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Individual differences |
Methods | Statistics | Clinical | Educational | Industrial | Professional items | World psychology |
Biological: Behavioural genetics · Evolutionary psychology · Neuroanatomy · Neurochemistry · Neuroendocrinology · Neuroscience · Psychoneuroimmunology · Physiological Psychology · Psychopharmacology (Index, Outline)
The snout reflex (or pouting reflex) is a primitive reflex and is a pouting or pursing of the lips that is elicited by light tapping of the closed lips near the midline. The contraction of the muscles causes the mouth to resemble a snout.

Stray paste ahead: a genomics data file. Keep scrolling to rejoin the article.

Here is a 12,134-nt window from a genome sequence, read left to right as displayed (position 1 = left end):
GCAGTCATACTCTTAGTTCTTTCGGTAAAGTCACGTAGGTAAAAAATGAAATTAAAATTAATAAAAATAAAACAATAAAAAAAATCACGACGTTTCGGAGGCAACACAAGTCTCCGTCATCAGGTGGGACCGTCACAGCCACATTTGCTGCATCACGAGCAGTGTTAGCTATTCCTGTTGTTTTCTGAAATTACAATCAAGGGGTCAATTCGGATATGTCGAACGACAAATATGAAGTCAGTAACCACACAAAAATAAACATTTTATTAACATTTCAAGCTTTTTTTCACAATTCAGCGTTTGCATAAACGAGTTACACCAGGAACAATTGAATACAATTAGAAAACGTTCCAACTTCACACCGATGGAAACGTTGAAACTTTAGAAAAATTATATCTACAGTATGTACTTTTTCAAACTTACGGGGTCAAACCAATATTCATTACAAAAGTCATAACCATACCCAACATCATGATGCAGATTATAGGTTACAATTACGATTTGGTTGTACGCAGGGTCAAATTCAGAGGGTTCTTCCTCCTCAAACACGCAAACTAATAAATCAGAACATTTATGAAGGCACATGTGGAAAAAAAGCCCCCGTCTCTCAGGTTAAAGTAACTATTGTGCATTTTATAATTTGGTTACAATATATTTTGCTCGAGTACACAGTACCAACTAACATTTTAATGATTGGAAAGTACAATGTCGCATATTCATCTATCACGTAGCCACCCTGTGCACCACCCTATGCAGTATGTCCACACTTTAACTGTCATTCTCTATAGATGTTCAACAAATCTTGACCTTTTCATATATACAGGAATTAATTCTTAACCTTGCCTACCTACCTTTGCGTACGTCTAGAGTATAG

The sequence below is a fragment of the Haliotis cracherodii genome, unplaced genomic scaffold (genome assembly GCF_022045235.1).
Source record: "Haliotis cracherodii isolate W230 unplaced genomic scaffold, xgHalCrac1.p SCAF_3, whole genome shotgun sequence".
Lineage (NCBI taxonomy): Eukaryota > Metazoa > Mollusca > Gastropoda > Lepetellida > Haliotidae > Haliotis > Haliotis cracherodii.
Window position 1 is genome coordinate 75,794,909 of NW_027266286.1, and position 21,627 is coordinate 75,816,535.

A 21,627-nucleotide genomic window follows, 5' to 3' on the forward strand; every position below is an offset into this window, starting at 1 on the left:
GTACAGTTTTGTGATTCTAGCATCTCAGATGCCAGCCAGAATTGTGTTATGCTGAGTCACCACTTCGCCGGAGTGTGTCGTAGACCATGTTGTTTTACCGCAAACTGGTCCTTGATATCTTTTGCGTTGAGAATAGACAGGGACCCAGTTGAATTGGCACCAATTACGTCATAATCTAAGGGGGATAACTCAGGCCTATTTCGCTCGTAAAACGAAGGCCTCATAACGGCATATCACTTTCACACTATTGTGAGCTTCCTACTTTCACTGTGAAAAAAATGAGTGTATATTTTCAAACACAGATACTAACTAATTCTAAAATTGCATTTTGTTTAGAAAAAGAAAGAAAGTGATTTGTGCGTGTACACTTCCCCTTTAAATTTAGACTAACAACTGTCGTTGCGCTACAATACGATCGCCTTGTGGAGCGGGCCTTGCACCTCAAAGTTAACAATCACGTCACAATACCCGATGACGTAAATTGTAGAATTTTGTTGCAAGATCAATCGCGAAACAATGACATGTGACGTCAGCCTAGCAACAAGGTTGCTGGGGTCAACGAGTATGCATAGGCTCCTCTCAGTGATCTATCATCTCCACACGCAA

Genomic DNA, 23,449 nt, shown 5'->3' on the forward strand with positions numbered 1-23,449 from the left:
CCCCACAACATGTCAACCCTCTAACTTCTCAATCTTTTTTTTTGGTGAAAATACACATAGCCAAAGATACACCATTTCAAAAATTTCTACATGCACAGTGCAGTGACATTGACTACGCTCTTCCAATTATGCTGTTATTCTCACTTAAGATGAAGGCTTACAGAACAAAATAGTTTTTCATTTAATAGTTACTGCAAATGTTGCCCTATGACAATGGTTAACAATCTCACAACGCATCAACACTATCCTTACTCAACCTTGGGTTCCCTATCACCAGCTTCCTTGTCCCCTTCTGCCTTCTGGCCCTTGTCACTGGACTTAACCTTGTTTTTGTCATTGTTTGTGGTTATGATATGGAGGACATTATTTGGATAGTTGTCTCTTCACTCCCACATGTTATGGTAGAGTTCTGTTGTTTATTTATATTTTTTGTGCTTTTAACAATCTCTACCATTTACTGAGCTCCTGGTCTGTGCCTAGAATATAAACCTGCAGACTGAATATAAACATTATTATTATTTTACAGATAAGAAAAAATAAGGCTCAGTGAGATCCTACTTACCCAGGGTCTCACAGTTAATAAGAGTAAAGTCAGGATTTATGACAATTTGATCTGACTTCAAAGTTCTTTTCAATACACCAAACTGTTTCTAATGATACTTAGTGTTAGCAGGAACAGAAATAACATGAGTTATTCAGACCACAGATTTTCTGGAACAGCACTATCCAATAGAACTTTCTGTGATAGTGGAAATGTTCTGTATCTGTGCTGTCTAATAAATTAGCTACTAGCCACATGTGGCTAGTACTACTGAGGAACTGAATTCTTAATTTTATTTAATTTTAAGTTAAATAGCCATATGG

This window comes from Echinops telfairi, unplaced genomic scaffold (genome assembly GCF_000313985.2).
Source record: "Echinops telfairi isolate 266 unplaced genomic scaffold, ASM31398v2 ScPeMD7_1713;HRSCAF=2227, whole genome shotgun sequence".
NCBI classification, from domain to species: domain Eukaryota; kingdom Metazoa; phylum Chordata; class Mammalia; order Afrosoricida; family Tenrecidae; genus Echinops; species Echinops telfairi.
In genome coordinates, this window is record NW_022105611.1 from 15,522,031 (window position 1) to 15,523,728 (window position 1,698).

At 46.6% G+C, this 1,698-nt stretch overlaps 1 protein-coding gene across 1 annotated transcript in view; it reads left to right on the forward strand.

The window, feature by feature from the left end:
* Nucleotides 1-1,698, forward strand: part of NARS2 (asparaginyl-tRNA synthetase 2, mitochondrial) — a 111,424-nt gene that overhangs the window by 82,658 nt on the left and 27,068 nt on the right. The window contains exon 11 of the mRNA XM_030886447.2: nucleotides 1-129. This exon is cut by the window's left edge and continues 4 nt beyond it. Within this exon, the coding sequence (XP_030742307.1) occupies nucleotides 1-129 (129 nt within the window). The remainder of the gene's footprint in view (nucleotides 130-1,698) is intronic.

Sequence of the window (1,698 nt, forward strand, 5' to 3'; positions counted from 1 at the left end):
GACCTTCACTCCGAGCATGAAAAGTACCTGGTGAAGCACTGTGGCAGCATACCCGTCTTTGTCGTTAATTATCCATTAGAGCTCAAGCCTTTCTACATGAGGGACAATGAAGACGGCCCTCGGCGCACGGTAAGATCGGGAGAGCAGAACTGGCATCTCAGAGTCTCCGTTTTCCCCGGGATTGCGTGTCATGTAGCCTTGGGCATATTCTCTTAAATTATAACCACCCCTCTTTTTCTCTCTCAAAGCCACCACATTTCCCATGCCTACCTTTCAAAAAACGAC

This reflex is tested in a neurological exam and if present, is a sign of brain damage. Along with the "suck" and "palmomental" reflexes, snout is considered a frontal release sign. These reflexes are normally inhibited by frontal lobe activity in the brain, but can be "released" from inhibition if the frontal lobes are damaged. They are normally present in infancy, however, and up until about one year of age, leading to the hypothesis that they are primitive or archaic reflexes.
Frontal release signs are seen in disorders that affect the frontal lobes, such as dementias, metabolic encephalopathies, closed head injuries, and hydrocephalus. All of these disorders produce diffuse cerebral damage, usually involving many areas and systems in addition to the frontal lobes and pyramidal system, so the frontal release signs are not sufficient for a diagnosis.
- Walker, Hall and Hurst. Clinical Methods: The history, physical and laboratory examinations, 3rd ed.
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